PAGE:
Old crop sales provide certainty

By Nathan Cattle, Clear Grain Exchange
May 1 2022 - 1:00am
New crop vs old crop sales

Many growers are considering forward sales of new crop wheat. This includes sales for the upcoming harvest 22/23 season, and some are considering forward sales out further such as 23/24 season.

Those holding old season wheat in warehouse unpriced should look to sell that before selling new crop wheat.



When making forward sales you are achieving some price certainty, however you are also committing to deliver grain that you haven't yet grown.

If you have wheat in warehouse, focus on getting price certainty on the grain you know you have before worrying about pricing grain that you don't have.

Pricing new crop while holding old crop could possibly make sense if there was a large carry being paid in the market. If forward prices of wheat were trading much higher than spot prices.

New crop vs old crop sales

But that is not the case.

Forward futures of Chicago Board of Trade wheat (Dec 22 and Mar 23 delivery) are now trading at similar levels to the spot month. Before the start of April, forward futures were trading at a discount.

Hence the market has been saying we want the grain now. More recently there has been growing uncertainty over northern hemisphere supply into the back half of the year pushing values higher.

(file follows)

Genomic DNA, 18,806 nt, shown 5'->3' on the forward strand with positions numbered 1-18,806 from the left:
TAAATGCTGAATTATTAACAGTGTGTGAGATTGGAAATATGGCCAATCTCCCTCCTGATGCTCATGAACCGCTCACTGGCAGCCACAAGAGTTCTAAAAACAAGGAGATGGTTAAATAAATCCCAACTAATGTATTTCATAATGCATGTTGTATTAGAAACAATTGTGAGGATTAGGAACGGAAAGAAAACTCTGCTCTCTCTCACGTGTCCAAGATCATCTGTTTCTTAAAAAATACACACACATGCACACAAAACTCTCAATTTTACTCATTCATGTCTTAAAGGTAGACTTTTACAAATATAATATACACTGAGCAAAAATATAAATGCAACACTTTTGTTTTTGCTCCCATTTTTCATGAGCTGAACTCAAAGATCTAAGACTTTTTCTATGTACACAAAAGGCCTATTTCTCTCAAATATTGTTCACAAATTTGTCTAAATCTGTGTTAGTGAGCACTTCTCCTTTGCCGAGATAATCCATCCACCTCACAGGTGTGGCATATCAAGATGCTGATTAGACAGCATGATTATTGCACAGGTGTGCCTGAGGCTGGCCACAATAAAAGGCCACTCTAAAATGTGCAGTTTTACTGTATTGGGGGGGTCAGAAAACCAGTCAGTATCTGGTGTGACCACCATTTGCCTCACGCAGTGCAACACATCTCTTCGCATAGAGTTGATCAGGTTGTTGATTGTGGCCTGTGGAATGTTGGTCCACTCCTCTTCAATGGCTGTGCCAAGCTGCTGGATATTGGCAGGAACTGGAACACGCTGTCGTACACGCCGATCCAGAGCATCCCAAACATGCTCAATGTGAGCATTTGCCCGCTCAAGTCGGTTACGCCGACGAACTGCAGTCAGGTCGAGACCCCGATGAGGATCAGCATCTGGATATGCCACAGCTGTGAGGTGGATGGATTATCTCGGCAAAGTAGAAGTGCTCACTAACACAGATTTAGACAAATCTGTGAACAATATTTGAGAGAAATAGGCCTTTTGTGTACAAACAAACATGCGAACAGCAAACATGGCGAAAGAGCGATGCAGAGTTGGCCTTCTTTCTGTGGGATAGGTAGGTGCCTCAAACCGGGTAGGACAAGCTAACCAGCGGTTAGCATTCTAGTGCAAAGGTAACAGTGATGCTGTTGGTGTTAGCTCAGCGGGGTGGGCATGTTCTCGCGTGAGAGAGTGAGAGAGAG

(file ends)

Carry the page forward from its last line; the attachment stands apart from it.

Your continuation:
Australian cash markets have behaved similarly with bids for new crop wheat contracts at similar or lower levels to traded values of old crop grain in warehouse currently.

Demand for warehoused grain remains strong, evidenced by prices of many grades trading higher and 37 different buyers purchasing grain on Clear Grain Exchange last week.

Aussie grain will continue to win business into offshore markets at current price levels and the industry remains focused on creating additional capacity to move the grain as quickly as possible.

All Australian buyers and traders continue to look for grain that can work into their sales programs or into new demand from either offshore or domestic users.

Demand and upcountry prices for warehoused grain in Australia are reflecting this dynamic with surges of strong demand pushing prices higher in areas at times that can be unpredictable.

Note if you grow more than one commodity it may make sense to hold grain in warehouse while also making forward sales.

For example, you may be all sold on old crop wheat and looking to forward sell some but holding other commodities in warehouse because you have a view on those markets.

However, the logic of forward selling the same commodity that you are holding in warehouse should be considered.

  • Details: 1800 000 410 and

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